At Privacy Across Borders, we have been researching how other countries contend with providing notification to individuals about whether they have been the target of surveillance by their country’s intelligence agencies. In “Without Confirming or Denying”: Opaque Notification and National Security Redress, Alex Joel examines the opacity of notification under U.S. law and the practice’s consistency with European legal norms. Building on Professor Joel’s work, I have written Opaque Notification: A Country-by-Country Review.
In this paper, I present summaries of how the national laws of certain countries handle notification. I primarily rely on two sources for this review: the European Commission’s adequacy determinations for the United Kingdom and the Republic of Korea, and the European Union’s Fundamental Rights Agency’s (FRA’s) authoritative multipart report on the surveillance laws of European Union member states (which the FRA recently updated).
As background, the two-tier redress mechanism established by Executive Order 14086 (EO) and the Department of Justice regulation (28 C.F.R Part 201) provides notification to the complainant “without confirming or denying that the complainant was subject to United States signals intelligence activities.” The European Data Protection Board (EDPB) issued an opinion on the adequacy of the new framework and articulated unease about the “general application” of the response that neither confirms nor denies a violation and, more specifically, that the EO does not include exemptions to this standard verbiage.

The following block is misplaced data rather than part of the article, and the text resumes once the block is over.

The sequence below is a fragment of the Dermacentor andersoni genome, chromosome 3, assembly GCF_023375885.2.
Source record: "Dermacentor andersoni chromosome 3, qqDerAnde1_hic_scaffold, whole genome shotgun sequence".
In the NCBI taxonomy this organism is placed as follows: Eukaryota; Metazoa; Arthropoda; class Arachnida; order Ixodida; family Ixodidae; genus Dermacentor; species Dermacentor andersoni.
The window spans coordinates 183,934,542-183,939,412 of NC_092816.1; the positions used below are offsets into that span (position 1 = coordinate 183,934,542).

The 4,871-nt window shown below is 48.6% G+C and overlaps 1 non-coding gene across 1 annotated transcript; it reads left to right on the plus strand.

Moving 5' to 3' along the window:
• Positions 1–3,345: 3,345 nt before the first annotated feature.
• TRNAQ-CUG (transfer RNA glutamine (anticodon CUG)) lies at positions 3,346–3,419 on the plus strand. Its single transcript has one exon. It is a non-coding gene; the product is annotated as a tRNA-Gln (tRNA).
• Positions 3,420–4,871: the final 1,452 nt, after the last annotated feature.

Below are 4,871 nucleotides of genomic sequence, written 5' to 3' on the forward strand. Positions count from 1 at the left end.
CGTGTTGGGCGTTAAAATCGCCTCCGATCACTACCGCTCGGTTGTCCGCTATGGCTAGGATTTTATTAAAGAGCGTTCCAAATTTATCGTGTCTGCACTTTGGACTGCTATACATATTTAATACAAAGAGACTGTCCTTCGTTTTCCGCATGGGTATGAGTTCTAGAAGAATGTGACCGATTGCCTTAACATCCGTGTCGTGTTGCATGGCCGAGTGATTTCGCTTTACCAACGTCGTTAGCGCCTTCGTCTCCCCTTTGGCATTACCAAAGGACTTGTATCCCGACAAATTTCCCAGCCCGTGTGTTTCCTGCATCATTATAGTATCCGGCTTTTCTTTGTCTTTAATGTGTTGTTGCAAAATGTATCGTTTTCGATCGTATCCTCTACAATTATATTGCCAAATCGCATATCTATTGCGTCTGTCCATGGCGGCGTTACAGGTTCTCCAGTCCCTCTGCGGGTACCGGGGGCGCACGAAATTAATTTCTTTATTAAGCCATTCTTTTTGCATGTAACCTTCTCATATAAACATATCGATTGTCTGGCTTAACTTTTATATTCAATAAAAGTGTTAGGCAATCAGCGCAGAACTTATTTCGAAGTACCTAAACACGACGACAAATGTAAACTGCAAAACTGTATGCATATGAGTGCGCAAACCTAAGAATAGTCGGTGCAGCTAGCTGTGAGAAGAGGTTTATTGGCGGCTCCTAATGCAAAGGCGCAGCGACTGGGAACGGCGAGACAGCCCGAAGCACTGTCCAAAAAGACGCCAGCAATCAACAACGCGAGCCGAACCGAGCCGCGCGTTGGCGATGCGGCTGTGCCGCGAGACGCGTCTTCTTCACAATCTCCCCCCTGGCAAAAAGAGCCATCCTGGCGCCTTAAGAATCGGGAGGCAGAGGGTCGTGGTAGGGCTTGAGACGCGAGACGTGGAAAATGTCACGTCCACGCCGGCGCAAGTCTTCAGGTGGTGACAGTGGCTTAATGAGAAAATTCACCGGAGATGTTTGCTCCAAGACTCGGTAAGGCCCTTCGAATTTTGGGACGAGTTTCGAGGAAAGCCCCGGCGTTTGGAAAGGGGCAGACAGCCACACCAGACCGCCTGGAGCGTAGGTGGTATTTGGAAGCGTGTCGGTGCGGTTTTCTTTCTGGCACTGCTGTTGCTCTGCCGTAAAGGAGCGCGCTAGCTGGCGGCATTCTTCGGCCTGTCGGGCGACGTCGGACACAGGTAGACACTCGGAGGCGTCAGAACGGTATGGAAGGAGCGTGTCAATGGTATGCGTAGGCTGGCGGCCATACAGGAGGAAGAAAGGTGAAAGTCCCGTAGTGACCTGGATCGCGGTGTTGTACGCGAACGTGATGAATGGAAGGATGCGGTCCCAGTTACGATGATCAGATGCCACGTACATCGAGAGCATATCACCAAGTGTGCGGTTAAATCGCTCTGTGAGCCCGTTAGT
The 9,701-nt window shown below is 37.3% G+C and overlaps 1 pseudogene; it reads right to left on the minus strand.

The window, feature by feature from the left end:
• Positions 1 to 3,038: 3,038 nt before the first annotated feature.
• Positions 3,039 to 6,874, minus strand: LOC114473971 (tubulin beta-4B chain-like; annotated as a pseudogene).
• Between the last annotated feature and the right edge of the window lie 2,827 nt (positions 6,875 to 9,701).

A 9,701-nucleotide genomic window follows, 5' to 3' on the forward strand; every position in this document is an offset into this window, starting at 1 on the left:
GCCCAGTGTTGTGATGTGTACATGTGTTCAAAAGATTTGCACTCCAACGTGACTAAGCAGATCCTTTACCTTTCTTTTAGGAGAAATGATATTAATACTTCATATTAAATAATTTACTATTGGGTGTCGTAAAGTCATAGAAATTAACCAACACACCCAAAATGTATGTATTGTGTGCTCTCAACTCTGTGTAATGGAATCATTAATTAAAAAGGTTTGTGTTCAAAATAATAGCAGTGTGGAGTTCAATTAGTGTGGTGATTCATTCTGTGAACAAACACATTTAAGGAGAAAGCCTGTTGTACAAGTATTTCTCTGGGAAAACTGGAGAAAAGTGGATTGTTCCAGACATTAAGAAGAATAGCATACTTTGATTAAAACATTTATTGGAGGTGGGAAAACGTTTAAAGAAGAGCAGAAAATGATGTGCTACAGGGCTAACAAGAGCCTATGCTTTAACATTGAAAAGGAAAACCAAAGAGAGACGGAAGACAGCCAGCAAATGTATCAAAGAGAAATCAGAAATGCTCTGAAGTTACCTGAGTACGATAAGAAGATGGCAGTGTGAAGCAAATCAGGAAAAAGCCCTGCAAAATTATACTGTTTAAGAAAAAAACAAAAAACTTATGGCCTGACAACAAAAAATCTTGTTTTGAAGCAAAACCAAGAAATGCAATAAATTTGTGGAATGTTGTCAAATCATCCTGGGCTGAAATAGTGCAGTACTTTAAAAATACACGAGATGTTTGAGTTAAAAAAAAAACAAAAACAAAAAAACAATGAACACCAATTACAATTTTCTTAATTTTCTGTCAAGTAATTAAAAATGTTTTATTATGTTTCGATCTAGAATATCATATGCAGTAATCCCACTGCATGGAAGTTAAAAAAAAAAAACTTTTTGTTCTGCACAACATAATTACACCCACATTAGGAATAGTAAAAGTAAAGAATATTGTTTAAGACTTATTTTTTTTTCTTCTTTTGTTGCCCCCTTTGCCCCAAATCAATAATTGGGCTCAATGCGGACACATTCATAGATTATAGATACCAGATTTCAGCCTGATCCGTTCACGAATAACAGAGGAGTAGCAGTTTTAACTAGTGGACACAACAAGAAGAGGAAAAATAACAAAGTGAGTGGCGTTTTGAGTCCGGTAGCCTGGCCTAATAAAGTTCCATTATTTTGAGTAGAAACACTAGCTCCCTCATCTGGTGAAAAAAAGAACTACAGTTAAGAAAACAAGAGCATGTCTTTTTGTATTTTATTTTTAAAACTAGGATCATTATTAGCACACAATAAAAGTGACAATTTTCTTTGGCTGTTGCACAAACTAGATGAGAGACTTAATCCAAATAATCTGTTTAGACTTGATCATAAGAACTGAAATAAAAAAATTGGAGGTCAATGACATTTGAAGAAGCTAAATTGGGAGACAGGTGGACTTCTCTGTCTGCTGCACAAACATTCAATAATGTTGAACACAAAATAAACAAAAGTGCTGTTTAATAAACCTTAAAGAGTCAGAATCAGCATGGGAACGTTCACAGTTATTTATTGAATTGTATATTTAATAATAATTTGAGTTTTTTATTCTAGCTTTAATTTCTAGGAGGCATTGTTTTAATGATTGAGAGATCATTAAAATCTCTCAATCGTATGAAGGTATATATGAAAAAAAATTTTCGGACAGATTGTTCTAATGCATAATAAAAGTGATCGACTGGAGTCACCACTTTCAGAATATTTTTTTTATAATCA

This paper discusses the European Commission’s adequacy decisions for the United Kingdom and the Republic of Korea, where the Commission found both countries to have redress mechanisms essentially equivalent to the standard required by EU law. More specifically, the Commission concluded that in the United Kingdom, while intelligence agencies are not required to notify individuals, the judicial body provided adequate safeguards. Furthermore, the Commission determined that the redress entitlements in the United Kingdom provided an adequate and effective judicial remedy. Similarly, in the Republic of Korea, the Commission found that the protections granted by the redress mechanism satisfied EU law requirements.
Additionally, this paper outlines the findings of Volumes I and II of the EU’s Fundamental Rights Agency (FRA) Report on Surveillance by Intelligence Services: Fundamental Rights Safeguards and Remedies in the EU, the updated report issued in 2023, and the FRA country reports. Respecting notification, all European Union Member States maintain a national security exception exempting the State from being required to disclose that an individual was subject to surveillance activities. Moreover, in the last several years, few individuals have sought a remedy against illegal surveillance activities.
The paper concludes that the practice of opaque notification is reflected in the national security laws and practices of the United Kingdom, Korea, and EU member states.